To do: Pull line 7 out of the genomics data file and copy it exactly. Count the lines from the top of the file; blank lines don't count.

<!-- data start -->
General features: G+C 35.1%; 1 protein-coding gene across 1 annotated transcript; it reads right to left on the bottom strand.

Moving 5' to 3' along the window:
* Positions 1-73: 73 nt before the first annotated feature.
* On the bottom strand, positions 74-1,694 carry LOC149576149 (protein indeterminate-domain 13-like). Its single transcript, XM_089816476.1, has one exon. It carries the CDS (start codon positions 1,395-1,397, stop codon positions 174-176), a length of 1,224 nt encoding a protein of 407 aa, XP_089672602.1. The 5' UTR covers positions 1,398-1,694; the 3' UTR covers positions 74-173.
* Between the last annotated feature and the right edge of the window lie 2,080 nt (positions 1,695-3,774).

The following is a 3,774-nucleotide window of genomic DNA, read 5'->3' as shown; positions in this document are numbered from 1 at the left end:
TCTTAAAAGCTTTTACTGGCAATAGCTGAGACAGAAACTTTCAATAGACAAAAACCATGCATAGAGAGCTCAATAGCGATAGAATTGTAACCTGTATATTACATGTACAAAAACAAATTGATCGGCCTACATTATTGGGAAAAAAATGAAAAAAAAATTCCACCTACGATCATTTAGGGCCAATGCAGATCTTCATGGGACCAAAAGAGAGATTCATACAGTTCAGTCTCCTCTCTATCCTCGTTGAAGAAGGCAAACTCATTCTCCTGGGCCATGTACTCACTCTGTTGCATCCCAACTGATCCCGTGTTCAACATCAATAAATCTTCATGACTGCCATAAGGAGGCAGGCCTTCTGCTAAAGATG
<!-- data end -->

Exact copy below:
TCTTAAAAGCTTTTACTGGCAATAGCTGAGACAGAAACTTTCAATAGACAAAAACCATGCATAGAGAGCTCAATAGCGATAGAATTGTAACCTGTATATTACATGTACAAAAACAAATTGATCGGCCTACATTATTGGGAAAAAAATGAAAAAAAAATTCCACCTACGATCATTTAGGGCCAATGCAGATCTTCATGGGACCAAAAGAGAGATTCATACAGTTCAGTCTCCTCTCTATCCTCGTTGAAGAAGGCAAACTCATTCTCCTGGGCCATGTACTCACTCTGTTGCATCCCAACTGATCCCGTGTTCAACATCAATAAATCTTCATGACTGCCATAAGGAGGCAGGCCTTCTGCTAAAGATG